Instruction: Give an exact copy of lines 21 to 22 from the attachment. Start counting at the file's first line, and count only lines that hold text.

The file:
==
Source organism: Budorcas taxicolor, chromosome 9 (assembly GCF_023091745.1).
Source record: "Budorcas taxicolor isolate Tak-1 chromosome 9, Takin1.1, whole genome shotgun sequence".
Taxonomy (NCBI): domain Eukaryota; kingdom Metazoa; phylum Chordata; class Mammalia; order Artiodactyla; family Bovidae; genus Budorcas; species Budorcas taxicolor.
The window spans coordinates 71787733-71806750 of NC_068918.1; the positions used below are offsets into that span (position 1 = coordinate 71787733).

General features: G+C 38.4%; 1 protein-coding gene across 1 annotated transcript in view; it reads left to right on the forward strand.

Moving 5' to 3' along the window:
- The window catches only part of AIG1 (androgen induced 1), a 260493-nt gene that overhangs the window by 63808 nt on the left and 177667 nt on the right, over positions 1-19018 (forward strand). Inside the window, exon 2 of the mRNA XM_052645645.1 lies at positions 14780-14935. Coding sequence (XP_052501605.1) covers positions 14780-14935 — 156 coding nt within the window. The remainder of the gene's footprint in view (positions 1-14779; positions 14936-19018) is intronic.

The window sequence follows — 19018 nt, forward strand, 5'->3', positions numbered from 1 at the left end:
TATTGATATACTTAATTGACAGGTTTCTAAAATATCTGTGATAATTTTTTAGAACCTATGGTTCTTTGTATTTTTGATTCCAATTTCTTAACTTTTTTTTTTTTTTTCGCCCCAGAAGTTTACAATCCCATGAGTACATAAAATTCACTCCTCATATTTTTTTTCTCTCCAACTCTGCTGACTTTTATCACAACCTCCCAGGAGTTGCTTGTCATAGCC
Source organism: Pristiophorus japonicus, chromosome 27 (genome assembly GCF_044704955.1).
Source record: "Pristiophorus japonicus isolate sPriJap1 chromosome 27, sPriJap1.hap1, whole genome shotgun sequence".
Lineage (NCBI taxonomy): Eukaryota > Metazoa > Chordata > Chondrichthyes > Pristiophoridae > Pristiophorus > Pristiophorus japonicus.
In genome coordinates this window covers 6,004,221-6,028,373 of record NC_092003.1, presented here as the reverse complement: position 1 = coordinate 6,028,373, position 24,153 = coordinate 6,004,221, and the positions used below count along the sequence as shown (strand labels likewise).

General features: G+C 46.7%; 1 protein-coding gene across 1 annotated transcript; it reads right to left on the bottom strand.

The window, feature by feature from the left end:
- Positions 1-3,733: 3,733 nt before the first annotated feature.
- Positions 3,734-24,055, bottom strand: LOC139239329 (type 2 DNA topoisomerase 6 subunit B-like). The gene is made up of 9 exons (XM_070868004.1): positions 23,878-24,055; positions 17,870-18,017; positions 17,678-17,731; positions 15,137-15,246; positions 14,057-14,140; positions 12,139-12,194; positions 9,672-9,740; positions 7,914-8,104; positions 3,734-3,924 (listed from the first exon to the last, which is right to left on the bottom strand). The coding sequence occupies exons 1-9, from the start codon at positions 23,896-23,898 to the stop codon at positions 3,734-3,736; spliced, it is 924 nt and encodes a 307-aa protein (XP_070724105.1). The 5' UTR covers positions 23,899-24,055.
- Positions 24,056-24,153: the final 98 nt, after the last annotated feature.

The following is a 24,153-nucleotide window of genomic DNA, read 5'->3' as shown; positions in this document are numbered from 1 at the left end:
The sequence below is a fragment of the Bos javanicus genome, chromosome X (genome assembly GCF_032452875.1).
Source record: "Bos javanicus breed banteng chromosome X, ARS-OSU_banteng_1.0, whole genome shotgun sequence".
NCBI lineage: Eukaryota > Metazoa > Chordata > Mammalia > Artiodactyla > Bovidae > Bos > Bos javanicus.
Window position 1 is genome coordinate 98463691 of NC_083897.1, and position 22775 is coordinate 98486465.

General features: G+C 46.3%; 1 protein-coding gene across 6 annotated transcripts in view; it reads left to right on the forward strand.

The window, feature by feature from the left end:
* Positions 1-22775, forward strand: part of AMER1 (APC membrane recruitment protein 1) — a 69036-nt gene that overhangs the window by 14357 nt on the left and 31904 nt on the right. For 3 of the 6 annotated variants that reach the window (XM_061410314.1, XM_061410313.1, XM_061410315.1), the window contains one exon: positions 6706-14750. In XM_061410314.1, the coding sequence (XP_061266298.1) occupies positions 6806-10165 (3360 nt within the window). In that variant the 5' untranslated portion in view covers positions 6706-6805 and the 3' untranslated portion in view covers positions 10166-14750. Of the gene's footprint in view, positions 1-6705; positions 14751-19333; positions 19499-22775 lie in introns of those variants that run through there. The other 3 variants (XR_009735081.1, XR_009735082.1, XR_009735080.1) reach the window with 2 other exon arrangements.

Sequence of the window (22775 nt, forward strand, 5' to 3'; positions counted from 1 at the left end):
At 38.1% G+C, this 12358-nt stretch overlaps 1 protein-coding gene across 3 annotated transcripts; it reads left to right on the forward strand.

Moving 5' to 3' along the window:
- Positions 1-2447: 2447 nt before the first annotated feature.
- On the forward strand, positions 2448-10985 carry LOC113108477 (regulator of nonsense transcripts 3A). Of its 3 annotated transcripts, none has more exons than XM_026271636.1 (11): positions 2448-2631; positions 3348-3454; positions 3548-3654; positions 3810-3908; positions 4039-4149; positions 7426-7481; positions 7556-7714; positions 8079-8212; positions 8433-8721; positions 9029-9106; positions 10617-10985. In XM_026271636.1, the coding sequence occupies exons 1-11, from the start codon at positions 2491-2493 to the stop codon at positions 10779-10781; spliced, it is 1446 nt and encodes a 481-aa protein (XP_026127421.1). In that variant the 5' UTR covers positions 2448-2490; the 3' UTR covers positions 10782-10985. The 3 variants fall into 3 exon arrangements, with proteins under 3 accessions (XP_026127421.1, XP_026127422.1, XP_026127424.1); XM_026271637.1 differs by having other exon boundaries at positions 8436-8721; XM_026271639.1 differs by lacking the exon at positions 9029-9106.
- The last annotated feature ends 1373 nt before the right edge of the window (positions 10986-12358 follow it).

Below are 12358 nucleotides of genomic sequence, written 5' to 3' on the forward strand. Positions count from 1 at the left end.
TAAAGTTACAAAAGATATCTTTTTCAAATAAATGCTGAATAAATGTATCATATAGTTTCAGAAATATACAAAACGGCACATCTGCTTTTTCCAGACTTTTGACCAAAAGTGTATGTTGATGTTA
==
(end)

Source record: "Bos javanicus breed banteng chromosome X, ARS-OSU_banteng_1.0, whole genome shotgun sequence".
NCBI lineage: Eukaryota > Metazoa > Chordata > Mammalia > Artiodactyla > Bovidae > Bos > Bos javanicus.